Comix for grown-ups

By Chris Carolan

Try walking up to a random person in MacEwan Hall and ask them what the last good comic they read was. Nine times out of 10, you’ll probably hear something along the lines of “Comics are for kids. Beat it, geek!” Of course, there was a time when comics were just for kids, but those days are long forgotten–like 3-D Man. Like alot of us, comics have grown up.

These days, most companies in the comic industry publish at least a few “Mature Readers” titles. You won’t find this stuff on the rack at Co-Op, but most comic shops today have whole sections devoted to these titles.

There’s a myth the label “Suggested for Mature Readers” means a comic is full of nothing but excessive violence and gratuitous T&A. While some comics geared towards mature audiences can be more violent and sexually explicit than the “all ages” titles, rarely is that all there is to the book. With the exception of companies like Penthouse Comics, most of the companies publishing “Mature Readers” comics are not pushing slaughterhouse porn. What they are pushing are simply quality mature stories told in the comic medium.

Industry giant DC Comics was one of the first major companies to start its own line of comics for mature readers. Largely based on the success of titles like Neil Gaiman’s Black Orchid and his critically acclaimed Sandman series, DC created the Vertigo imprint as a separate entity from their standard superhero line. Today, the Vertigo line of titles is probably the best selling line of comics bearing the “Suggested for Mature Readers” label, publishing such surprise hits as Preacher, Vamps and Transmetropolitan. Sandman, by the way, is the only comic book ever to have won a World Fantasy Award. It won “Best Short Story of 1990,” at the 1991 World Fantasy Convention for the single issue story, “The Mid-Summer Night’s Dream.” By the following year, the rules of the category had been changed to ensure no comic would win the award again.

Dark Horse Comics also built their reputation largely on the success of “Mature Readers” titles. The success of comics like Frank Miller’s Sin City and Mike Mignola’s Hellboy helped prove that mature themed comics which were not backed by a major publisher could sell. Of course, it helps that Dark Horse’s creator-friendly publishing practices help them attract the top creative talent in the industry.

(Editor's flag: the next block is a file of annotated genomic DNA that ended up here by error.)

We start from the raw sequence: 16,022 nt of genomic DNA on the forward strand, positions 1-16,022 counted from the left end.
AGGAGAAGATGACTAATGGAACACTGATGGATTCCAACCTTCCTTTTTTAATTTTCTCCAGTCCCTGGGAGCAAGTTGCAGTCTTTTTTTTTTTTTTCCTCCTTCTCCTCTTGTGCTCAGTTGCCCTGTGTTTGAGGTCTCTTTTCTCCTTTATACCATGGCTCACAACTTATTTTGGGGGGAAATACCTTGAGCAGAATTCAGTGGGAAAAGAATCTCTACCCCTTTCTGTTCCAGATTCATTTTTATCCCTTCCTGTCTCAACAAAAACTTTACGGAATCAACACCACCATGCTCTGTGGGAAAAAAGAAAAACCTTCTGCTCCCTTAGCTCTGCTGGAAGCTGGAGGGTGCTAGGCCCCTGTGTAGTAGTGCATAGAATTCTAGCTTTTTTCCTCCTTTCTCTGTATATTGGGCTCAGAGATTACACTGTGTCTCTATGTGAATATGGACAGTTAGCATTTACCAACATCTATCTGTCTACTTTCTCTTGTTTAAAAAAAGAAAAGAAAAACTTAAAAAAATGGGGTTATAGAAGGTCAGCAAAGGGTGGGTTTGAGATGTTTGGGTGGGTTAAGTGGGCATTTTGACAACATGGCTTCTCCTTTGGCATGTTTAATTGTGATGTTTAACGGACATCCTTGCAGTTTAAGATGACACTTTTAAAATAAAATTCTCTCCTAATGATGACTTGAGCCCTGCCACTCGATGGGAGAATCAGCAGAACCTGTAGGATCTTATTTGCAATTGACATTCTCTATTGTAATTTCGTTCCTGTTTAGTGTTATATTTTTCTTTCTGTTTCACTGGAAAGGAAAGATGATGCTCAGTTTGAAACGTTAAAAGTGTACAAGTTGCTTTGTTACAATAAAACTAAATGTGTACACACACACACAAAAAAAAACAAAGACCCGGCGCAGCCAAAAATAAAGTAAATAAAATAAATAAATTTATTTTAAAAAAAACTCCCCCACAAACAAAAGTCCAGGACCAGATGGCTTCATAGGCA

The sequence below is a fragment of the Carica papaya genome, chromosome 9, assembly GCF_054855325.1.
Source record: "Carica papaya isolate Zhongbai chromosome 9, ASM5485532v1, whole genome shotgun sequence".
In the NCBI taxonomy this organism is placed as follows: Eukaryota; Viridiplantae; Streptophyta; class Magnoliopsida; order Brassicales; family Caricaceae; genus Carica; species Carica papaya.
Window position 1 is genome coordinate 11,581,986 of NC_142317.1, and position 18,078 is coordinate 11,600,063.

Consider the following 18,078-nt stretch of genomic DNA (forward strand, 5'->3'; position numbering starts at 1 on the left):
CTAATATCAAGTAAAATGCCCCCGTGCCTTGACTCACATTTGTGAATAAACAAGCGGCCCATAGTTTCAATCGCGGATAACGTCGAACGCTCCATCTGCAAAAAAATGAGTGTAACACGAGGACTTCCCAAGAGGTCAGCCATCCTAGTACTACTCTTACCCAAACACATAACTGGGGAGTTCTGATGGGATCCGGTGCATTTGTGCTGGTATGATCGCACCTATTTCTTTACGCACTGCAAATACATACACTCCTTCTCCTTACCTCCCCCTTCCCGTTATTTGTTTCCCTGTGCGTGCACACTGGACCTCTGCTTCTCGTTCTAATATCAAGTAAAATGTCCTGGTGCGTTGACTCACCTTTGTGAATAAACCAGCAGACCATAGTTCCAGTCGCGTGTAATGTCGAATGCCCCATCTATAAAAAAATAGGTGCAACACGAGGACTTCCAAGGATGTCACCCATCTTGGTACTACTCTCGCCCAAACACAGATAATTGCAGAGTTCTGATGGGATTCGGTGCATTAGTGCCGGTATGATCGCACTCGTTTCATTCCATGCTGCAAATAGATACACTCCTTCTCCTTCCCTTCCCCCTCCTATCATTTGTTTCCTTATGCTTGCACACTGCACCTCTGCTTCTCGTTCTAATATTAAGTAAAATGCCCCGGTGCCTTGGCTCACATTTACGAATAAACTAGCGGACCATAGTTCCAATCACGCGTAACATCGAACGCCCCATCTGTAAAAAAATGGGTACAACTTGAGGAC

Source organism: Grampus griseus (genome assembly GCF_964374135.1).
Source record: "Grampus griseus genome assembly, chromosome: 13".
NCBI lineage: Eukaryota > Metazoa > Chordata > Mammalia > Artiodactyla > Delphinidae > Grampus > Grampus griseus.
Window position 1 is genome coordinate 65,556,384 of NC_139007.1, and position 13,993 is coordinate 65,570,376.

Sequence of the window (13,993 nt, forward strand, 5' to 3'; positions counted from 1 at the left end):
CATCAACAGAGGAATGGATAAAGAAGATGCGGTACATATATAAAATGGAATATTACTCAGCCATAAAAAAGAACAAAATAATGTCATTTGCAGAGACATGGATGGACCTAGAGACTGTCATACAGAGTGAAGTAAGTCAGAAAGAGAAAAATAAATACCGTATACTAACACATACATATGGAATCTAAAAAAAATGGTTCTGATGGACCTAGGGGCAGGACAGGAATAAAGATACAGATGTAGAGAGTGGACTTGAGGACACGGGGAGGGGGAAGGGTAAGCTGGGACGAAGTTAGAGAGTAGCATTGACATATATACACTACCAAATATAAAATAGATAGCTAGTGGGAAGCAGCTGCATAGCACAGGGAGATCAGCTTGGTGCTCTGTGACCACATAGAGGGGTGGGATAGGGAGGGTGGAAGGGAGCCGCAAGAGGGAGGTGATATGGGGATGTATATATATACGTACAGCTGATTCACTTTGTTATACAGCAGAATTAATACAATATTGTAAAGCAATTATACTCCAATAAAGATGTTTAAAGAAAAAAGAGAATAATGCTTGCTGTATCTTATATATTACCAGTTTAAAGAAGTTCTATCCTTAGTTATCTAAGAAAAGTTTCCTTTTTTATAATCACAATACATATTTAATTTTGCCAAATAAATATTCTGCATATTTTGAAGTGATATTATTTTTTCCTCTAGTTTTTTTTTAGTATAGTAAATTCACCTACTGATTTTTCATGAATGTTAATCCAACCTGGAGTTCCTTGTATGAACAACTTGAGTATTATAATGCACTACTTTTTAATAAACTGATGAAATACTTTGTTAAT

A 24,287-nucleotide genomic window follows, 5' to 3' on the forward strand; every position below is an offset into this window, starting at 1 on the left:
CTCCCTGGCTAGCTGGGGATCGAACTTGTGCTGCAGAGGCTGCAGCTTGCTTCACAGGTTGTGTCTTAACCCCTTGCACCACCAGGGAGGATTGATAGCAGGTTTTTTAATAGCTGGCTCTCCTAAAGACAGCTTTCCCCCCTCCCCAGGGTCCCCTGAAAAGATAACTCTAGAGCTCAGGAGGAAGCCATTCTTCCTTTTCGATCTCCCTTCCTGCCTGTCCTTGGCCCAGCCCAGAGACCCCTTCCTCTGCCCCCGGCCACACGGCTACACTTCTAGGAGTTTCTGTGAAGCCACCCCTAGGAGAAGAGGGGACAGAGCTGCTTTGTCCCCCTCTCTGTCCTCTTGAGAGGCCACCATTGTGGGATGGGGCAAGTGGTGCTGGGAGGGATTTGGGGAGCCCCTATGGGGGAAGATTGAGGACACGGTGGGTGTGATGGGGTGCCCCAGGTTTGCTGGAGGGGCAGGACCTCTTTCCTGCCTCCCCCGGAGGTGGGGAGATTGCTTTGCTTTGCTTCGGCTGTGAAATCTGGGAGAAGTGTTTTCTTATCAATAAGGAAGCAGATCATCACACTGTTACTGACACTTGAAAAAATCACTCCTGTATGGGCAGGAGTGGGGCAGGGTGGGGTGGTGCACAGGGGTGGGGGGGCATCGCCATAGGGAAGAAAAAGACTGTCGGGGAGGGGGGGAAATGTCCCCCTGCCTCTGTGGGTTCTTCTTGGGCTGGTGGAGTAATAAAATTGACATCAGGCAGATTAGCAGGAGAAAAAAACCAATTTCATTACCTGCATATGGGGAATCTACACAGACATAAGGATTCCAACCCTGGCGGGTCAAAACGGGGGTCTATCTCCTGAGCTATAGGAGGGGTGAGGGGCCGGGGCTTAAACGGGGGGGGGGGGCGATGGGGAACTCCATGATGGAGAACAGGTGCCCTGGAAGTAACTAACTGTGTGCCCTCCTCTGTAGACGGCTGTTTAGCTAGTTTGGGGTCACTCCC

Other smaller independent companies also have great success with their mature themed comics. Slave Labor Graphics unleashed Jhonen Vasquez’s Johnny the Homicidal Maniac on an unsuspecting public in August 1995. The book sold so well it had to go to a second printing in December of the same year, and almost six years later the first issue is still in print.

Keeping single issues of a series perpetually in print was almost unheard of before JTHM, even in
the more successful traditional superhero lines. Only Archie Comics, who seem to recycle the same comics endlessly for decades, keep stories in print longer.

Where the success of a superhero comic is most often a result of the art, the most successful mature titles rely on strong writing for their sales. Truth be told, the majority of DC’s Vertigo comics are ugly as sin. The art in most issues of Vertigo’s Sandman series, considered to be the most successful “Mature Readers” title in history, was simply wretched. The title was a best seller for 75 issues thanks mostly to Gaiman’s award-winning writing.

If you haven’t read comics since you were a kid, go to your local comic shop and ask the friendly bloke behind the counter for the “Mature Readers” section. Vertigo’s Sandman or Preacher are a good place to start. Both are great reads and are available in handy and affordable collected editions, and have been known to draw non-comic readers into comic shops. You don’t need to be a comic reader to enjoy a “Mature Readers” title–all you need is a love of great stories.

Leave a comment